Sources close to Harden told Sam Amick of The Athletic that he was “extremely upset at the way in which the Sixers handled his possible free agency and has made his dissatisfaction clear to the organization.” With the Houston Rockets seemingly pivoting away from their reported interest in him in recent days, the Sixers suddenly had all of the leverage in contract negotiations.

“There isn’t a strong market for James Harden right now,” ESPN’s Brian Windhorst said Friday on Get Up. The Sixers were positioning themselves to try to force him into a disadvantageous position, and so he elected to opt into his contract.”

According to both Amick and John Clark of NBC Sports Philadelphia, the Sixers didn’t want to begin negotiating with Harden and his agents until free agency officially began since the league office already punished them for tampering last offseason. That reportedly rubbed Harden the wrong way.

“The understandable concern for Harden, sources say, was that Philadelphia was preparing to offer him the kind of short-term, team-friendly contract that wouldn’t come close to reflecting his stature in the league or the level of his current play,” Amick wrote.

A league source told Hudrick that the Sixers had originally hoped to re-sign Harden “on a contract that adequately compensates [him] but doesn’t hurt their flexibility moving forward.” The new CBA is likely among the reasons why the Sixers weren’t eager to hand Harden a blank check.

The impact of the new CBA

The current CBA contained only one salary-cap apron, which teams could not exceed in a given league year if they used the non-taxpayer MLE or the bi-annual exception to sign a free agent or received a free agent via a sign-and-trade. The Sixers were subject to that hard cap last year after signing P.J. Tucker with the non-taxpayer MLE and House with the bi-annual exception.

The new CBA features a new second apron, set $17.5 million above the luxury-tax line, with even harsher restrictions. Beginning this offseason, teams above the second apron will lose access to the taxpayer MLE, can’t take back more than 110 percent of the salary they send out in a trade, and can’t sign players on the buyout market whose salaries were higher than the non-taxpayer MLE.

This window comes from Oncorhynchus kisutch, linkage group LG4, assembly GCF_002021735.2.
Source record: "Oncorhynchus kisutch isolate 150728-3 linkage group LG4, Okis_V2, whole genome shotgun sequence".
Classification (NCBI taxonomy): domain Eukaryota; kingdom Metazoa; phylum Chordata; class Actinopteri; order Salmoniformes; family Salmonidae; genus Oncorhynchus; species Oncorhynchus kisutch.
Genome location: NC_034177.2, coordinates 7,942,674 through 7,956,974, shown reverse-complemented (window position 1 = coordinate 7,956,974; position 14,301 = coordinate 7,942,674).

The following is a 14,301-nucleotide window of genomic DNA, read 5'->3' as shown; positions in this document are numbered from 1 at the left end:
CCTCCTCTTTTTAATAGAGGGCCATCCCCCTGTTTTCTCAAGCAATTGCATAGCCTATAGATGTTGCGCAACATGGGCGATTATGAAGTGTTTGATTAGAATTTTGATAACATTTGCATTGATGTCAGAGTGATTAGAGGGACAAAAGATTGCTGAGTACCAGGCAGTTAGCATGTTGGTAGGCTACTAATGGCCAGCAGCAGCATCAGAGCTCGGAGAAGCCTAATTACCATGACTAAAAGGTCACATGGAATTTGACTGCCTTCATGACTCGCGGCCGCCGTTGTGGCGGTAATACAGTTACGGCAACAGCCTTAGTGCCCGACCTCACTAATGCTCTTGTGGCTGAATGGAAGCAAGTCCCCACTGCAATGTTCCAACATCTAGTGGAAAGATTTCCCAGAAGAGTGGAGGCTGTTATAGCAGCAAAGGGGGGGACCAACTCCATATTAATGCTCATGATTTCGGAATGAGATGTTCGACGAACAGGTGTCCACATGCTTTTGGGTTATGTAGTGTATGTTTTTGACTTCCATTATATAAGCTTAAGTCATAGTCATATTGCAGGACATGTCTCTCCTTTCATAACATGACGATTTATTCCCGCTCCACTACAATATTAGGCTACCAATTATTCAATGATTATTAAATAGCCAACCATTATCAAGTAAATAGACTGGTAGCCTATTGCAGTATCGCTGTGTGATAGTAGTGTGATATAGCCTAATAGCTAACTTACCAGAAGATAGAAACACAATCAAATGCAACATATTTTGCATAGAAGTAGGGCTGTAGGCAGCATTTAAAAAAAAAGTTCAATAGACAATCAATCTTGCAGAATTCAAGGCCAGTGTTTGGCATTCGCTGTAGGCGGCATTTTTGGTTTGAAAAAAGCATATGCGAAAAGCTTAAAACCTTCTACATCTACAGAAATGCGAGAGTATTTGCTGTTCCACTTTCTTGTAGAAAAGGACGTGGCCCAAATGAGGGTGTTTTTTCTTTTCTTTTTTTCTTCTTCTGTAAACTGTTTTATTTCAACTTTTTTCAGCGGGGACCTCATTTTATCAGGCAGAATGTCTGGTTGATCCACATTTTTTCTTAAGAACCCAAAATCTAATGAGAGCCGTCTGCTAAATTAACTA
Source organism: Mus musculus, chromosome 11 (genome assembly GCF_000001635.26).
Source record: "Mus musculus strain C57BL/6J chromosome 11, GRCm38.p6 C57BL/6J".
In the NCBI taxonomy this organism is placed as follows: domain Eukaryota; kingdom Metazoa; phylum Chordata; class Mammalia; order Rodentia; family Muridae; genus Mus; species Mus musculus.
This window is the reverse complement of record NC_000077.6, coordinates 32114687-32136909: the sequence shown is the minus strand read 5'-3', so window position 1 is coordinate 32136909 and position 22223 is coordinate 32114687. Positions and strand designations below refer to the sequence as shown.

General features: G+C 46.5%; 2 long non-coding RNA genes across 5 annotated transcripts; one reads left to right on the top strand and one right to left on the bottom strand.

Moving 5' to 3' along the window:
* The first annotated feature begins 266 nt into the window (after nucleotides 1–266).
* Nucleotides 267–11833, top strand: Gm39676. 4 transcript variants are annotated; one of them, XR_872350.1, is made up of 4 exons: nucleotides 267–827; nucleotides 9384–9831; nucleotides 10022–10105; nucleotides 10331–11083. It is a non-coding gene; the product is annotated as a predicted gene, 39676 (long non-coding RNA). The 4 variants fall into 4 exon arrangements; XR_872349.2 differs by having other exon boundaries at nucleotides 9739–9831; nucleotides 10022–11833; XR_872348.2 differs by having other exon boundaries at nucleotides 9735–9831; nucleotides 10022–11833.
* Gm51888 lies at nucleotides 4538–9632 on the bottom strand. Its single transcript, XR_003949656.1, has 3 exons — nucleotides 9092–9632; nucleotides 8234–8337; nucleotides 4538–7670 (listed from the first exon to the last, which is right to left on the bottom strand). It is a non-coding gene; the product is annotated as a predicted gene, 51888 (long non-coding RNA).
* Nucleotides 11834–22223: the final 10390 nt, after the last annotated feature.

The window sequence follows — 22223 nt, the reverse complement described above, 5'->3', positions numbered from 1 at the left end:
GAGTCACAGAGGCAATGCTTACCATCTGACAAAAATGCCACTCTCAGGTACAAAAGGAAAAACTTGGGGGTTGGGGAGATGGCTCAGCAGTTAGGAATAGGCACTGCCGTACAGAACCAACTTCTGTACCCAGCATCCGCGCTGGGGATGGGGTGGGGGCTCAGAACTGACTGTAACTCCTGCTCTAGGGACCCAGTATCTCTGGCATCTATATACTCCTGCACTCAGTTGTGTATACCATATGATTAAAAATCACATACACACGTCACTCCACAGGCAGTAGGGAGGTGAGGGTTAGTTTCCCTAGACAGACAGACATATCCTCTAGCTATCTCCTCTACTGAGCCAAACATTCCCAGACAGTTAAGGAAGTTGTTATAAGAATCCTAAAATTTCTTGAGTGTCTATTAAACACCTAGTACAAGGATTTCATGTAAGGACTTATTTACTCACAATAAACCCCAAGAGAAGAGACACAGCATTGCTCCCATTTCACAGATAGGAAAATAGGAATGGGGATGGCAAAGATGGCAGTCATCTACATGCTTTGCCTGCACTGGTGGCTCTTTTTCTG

It gets even worse next offseason, according to multiple reports. Teams above the second apron in 2024-25 won’t be able to aggregate salaries in trades, can’t trade first-round picks seven years in the future, can’t use cash in trades and will be subject to a higher luxury-tax rate.

The Sixers need to remain mindful of those restrictions as they weigh who to take back for Harden and whether to re-sign their other free agents and give extensions to Maxey and/or Melton. All of those decisions will be inherently interconnected because of the new CBA.

The non-Harden free agents

While the impending Harden trade is by far the most impactful decision that the Sixers have to make this offseason, he isn’t the only one. Niang, McDaniels, Milton and Harrell (lol) are all set to join him in unrestricted free agency, while Reed will be a restricted free agent.

Since Reed is an RFA, the Sixers can match any offer sheet that he signs with another team. The new CBA shortened the matching window from 48 hours to 24 hours, according to Wojnarowski, but given the importance of having a reliable backup center behind Joel Embiid, the Sixers should be inclined to keep Reed around either way. An annual salary in the $7-8 million range—in line with what Kevon Looney and Isaiah Hartenstein are earning—seems like a reasonable compromise for both Reed and the Sixers.

Kyle Neubeck of PhillyVoice described both McDaniels and Niang as being in a “wait-and-see bucket,” as both players “are generating interest from other teams” but have “some playoff-adjacent flaws that could keep their final contract numbers in check.” The Sixers have full Bird rights on McDaniels and Early Bird rights on Niang, so they can exceed the salary cap to re-sign both, but it sounds as though they’ll be cautious about overpaying either player.

Neubeck reported that Milton is the “least likely” of the Sixers’ free agents to return next season, as he’s looking “for a potential opportunity for more minutes.” It’s unclear whether Harden’s imminent departure changes that calculus at all, although he’ll still have to battle with Maxey, Melton and third-year guard Jaden Springer for backcourt minutes either way.